BySusannah Heschel, Umar Ryad
Pages 13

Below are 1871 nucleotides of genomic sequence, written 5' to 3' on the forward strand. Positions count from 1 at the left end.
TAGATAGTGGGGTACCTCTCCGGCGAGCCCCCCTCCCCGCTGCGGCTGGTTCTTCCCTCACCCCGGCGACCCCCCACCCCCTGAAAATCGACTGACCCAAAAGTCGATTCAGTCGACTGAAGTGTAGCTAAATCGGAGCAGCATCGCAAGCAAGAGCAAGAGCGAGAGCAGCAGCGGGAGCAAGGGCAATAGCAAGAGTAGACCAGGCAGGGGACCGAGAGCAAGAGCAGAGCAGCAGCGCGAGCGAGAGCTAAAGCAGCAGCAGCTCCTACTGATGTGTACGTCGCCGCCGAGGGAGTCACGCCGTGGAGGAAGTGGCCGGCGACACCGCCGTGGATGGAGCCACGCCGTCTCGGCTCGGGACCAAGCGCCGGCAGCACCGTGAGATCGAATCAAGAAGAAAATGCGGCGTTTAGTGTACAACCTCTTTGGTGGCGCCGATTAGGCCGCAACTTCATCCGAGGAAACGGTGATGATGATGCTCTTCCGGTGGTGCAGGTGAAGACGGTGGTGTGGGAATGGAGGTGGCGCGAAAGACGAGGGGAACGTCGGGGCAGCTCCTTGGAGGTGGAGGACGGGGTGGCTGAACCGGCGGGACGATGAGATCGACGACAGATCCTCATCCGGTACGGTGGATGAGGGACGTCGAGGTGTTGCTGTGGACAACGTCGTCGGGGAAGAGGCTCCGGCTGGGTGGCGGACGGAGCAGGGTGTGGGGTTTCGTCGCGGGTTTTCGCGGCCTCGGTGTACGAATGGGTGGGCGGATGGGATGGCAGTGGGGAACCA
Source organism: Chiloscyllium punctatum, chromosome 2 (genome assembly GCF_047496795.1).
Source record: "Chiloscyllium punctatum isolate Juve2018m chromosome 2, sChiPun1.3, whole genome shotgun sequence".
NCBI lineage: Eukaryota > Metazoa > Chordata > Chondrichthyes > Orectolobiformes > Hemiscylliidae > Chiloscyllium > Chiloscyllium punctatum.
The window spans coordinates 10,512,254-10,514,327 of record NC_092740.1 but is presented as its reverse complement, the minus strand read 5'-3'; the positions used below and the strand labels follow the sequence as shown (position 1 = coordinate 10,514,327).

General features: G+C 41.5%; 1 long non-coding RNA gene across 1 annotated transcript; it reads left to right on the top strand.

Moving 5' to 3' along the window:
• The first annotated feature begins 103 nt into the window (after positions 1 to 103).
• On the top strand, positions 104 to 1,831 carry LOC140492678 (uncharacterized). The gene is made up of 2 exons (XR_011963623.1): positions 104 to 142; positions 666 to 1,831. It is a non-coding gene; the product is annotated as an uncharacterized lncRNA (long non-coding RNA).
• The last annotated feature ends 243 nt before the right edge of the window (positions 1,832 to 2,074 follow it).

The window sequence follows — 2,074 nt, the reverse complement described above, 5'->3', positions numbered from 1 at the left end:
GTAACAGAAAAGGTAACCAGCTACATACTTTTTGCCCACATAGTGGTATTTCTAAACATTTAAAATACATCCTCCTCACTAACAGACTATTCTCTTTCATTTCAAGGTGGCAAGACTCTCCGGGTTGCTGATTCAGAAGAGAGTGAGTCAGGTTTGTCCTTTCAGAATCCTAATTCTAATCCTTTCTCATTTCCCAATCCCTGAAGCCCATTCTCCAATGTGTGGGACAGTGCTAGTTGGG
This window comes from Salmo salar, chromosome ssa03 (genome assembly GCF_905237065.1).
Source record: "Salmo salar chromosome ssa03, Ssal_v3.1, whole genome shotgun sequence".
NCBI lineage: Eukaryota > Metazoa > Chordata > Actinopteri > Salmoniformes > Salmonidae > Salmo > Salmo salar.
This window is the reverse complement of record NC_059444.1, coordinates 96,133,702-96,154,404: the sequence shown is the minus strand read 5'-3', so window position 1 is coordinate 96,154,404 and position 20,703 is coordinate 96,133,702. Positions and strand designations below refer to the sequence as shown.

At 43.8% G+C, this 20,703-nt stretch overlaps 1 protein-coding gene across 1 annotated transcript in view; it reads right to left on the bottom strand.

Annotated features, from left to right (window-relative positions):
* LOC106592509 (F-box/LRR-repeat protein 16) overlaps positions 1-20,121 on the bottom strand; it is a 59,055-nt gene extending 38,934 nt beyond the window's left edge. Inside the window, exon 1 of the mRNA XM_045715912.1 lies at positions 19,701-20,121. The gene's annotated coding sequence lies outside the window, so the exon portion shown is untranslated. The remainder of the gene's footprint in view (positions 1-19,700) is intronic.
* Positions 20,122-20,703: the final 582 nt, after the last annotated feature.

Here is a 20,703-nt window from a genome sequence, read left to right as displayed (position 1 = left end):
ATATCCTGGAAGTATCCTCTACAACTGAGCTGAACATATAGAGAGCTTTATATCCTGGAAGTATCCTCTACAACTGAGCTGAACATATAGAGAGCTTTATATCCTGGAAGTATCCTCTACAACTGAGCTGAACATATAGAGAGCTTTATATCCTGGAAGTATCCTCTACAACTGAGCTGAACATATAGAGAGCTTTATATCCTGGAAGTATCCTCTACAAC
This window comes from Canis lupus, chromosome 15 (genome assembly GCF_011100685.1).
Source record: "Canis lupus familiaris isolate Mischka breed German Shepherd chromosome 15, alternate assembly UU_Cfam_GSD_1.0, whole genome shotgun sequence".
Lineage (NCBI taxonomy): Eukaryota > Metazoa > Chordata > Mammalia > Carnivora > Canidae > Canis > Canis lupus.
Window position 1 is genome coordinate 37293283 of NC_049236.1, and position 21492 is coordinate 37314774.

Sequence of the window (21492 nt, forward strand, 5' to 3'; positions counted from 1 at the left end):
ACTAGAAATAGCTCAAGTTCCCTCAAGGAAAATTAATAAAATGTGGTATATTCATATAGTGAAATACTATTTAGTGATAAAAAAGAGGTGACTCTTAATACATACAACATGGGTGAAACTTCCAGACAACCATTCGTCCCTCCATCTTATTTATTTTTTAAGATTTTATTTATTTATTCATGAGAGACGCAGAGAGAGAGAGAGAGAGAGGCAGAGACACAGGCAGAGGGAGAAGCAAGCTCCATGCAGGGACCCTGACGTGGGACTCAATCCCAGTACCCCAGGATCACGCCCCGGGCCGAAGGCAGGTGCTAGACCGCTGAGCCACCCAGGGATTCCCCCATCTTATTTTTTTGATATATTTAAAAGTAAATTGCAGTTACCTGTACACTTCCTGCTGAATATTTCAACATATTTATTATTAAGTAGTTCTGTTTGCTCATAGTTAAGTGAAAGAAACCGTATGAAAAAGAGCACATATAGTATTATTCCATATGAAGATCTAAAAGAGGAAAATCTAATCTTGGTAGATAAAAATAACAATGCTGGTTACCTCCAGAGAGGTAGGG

Since Edward Said, the study of Orientalism has been treated too often as a tool of European imperial interests, a scholarly handmaiden to colonial powers whose goal was Europe’s conquest, domination, and exploitation of the East and the South. While this was a necessary political and epistemological intervention exposing hegemonic discursive formations, the result has obscured interactive terrains and interplays that are set to complicate our understanding of Orientalism and its contribution to and emergence from both European and Eastern scholarly traditions. Our essays contend that Orientalism – and specifically, the academic study of Islam – was not simply the product of European scholars, but a joint enterprise that engaged Muslim, Christian, and Jewish scholars, from Western and Eastern Europe and the broader East: from North Africa through the Levant, Iran, India, Russia, and China.